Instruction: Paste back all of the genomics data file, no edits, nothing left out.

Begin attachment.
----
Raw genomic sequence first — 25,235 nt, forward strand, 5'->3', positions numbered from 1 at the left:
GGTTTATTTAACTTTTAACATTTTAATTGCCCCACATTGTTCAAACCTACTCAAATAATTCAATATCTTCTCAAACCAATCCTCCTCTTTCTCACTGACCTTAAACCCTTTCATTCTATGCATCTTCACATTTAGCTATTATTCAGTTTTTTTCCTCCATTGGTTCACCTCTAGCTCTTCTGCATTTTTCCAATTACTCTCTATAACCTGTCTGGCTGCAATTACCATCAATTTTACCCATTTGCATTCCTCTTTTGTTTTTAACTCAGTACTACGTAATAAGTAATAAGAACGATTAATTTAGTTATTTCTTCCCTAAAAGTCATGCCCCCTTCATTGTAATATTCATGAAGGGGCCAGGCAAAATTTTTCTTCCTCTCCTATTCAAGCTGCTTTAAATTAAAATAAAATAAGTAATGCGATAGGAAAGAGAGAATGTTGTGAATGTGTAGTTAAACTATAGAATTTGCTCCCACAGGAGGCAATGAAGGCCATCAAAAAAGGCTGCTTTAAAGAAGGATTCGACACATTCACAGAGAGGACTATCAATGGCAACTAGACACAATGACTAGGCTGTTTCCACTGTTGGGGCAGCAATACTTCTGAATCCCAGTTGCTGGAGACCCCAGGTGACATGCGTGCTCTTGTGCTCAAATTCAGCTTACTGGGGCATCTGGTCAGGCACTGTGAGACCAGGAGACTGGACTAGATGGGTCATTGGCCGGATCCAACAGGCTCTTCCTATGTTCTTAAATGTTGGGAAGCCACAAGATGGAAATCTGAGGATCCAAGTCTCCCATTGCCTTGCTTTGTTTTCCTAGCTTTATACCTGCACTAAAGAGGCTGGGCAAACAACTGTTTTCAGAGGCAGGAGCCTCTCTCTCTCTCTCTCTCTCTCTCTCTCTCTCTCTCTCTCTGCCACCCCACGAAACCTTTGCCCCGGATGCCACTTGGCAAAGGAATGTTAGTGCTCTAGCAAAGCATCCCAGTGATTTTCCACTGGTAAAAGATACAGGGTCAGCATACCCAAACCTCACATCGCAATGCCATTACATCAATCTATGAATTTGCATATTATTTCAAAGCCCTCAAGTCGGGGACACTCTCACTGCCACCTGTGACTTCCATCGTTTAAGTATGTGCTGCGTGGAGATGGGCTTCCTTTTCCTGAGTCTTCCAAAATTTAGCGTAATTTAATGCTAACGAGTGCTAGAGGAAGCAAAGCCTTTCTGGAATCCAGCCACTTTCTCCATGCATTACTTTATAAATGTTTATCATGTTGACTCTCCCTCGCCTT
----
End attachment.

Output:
Raw genomic sequence first — 25,235 nt, forward strand, 5'->3', positions numbered from 1 at the left:
GGTTTATTTAACTTTTAACATTTTAATTGCCCCACATTGTTCAAACCTACTCAAATAATTCAATATCTTCTCAAACCAATCCTCCTCTTTCTCACTGACCTTAAACCCTTTCATTCTATGCATCTTCACATTTAGCTATTATTCAGTTTTTTTCCTCCATTGGTTCACCTCTAGCTCTTCTGCATTTTTCCAATTACTCTCTATAACCTGTCTGGCTGCAATTACCATCAATTTTACCCATTTGCATTCCTCTTTTGTTTTTAACTCAGTACTACGTAATAAGTAATAAGAACGATTAATTTAGTTATTTCTTCCCTAAAAGTCATGCCCCCTTCATTGTAATATTCATGAAGGGGCCAGGCAAAATTTTTCTTCCTCTCCTATTCAAGCTGCTTTAAATTAAAATAAAATAAGTAATGCGATAGGAAAGAGAGAATGTTGTGAATGTGTAGTTAAACTATAGAATTTGCTCCCACAGGAGGCAATGAAGGCCATCAAAAAAGGCTGCTTTAAAGAAGGATTCGACACATTCACAGAGAGGACTATCAATGGCAACTAGACACAATGACTAGGCTGTTTCCACTGTTGGGGCAGCAATACTTCTGAATCCCAGTTGCTGGAGACCCCAGGTGACATGCGTGCTCTTGTGCTCAAATTCAGCTTACTGGGGCATCTGGTCAGGCACTGTGAGACCAGGAGACTGGACTAGATGGGTCATTGGCCGGATCCAACAGGCTCTTCCTATGTTCTTAAATGTTGGGAAGCCACAAGATGGAAATCTGAGGATCCAAGTCTCCCATTGCCTTGCTTTGTTTTCCTAGCTTTATACCTGCACTAAAGAGGCTGGGCAAACAACTGTTTTCAGAGGCAGGAGCCTCTCTCTCTCTCTCTCTCTCTCTCTCTCTCTCTCTCTCTCTGCCACCCCACGAAACCTTTGCCCCGGATGCCACTTGGCAAAGGAATGTTAGTGCTCTAGCAAAGCATCCCAGTGATTTTCCACTGGTAAAAGATACAGGGTCAGCATACCCAAACCTCACATCGCAATGCCATTACATCAATCTATGAATTTGCATATTATTTCAAAGCCCTCAAGTCGGGGACACTCTCACTGCCACCTGTGACTTCCATCGTTTAAGTATGTGCTGCGTGGAGATGGGCTTCCTTTTCCTGAGTCTTCCAAAATTTAGCGTAATTTAATGCTAACGAGTGCTAGAGGAAGCAAAGCCTTTCTGGAATCCAGCCACTTTCTCCATGCATTACTTTATAAATGTTTATCATGTTGACTCTCCCTCGCCTT